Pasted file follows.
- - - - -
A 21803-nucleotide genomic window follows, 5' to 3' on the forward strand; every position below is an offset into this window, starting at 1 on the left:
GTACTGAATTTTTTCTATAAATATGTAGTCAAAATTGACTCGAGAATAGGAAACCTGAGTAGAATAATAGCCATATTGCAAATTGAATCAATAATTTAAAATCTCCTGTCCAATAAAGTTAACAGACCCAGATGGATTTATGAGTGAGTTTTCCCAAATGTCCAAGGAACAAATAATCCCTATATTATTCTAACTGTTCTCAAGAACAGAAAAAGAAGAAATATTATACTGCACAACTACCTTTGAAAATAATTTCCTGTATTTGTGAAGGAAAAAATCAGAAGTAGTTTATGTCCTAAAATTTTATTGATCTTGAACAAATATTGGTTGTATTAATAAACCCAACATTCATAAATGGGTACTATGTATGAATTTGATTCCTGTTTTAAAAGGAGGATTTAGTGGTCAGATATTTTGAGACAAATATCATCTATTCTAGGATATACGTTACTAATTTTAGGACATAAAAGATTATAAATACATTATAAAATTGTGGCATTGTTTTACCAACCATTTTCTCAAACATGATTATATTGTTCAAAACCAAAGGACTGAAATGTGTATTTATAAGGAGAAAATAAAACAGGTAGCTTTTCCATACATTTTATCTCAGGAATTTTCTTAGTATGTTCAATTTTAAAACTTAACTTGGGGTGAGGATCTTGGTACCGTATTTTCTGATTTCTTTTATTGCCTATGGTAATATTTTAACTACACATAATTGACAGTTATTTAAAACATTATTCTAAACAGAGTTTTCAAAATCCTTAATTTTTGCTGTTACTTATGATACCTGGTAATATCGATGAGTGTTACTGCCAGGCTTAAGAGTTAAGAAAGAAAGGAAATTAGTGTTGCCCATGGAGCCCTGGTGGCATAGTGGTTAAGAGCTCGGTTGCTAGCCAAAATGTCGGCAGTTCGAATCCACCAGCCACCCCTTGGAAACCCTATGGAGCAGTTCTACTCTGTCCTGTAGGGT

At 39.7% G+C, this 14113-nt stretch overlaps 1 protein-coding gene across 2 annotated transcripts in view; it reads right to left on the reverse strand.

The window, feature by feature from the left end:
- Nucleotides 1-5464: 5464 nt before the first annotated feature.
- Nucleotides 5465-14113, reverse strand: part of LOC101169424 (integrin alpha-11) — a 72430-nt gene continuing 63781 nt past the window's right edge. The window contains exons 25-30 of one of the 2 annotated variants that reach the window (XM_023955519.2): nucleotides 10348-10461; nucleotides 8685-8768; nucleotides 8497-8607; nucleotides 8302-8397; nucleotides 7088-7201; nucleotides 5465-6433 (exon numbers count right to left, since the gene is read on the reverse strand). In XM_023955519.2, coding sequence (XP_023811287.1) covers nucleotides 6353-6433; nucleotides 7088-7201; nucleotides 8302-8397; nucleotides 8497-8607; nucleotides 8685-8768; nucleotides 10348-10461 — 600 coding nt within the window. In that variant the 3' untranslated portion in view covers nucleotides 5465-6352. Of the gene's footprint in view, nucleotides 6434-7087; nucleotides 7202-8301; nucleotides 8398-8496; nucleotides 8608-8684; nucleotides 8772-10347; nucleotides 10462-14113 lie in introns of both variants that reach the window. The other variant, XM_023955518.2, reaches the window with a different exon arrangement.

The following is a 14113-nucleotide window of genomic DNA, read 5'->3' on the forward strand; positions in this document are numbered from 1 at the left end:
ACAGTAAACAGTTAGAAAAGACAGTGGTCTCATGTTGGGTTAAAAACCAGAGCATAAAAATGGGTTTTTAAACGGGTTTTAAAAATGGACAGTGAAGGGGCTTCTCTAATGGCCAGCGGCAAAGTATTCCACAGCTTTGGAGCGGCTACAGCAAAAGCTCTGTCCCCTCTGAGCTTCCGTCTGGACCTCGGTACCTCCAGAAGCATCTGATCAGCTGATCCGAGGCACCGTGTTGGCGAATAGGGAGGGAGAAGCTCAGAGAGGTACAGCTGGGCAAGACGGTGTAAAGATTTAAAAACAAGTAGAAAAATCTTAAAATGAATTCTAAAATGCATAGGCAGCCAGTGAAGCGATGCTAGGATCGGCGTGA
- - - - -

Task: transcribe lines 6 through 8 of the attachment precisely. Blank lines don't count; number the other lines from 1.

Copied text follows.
- Nucleotides 5465-14113, reverse strand: part of LOC101169424 (integrin alpha-11) — a 72430-nt gene continuing 63781 nt past the window's right edge. The window contains exons 25-30 of one of the 2 annotated variants that reach the window (XM_023955519.2): nucleotides 10348-10461; nucleotides 8685-8768; nucleotides 8497-8607; nucleotides 8302-8397; nucleotides 7088-7201; nucleotides 5465-6433 (exon numbers count right to left, since the gene is read on the reverse strand). In XM_023955519.2, coding sequence (XP_023811287.1) covers nucleotides 6353-6433; nucleotides 7088-7201; nucleotides 8302-8397; nucleotides 8497-8607; nucleotides 8685-8768; nucleotides 10348-10461 — 600 coding nt within the window. In that variant the 3' untranslated portion in view covers nucleotides 5465-6352. Of the gene's footprint in view, nucleotides 6434-7087; nucleotides 7202-8301; nucleotides 8398-8496; nucleotides 8608-8684; nucleotides 8772-10347; nucleotides 10462-14113 lie in introns of both variants that reach the window. The other variant, XM_023955518.2, reaches the window with a different exon arrangement.

The following is a 14113-nucleotide window of genomic DNA, read 5'->3' on the forward strand; positions in this document are numbered from 1 at the left end:
ACAGTAAACAGTTAGAAAAGACAGTGGTCTCATGTTGGGTTAAAAACCAGAGCATAAAAATGGGTTTTTAAACGGGTTTTAAAAATGGACAGTGAAGGGGCTTCTCTAATGGCCAGCGGCAAAGTATTCCACAGCTTTGGAGCGGCTACAGCAAAAGCTCTGTCCCCTCTGAGCTTCCGTCTGGACCTCGGTACCTCCAGAAGCATCTGATCAGCTGATCCGAGGCACCGTGTTGGCGAATAGGGAGGGAGAAGCTCAGAGAGGTACAGCTGGGCAAGACGGTGTAAAGATTTAAAAACAAGTAGAAAAATCTTAAAATGAATTCTAAAATGCATAGGCAGCCAGTGAAGCGATGCTAGGATCGGCGTGA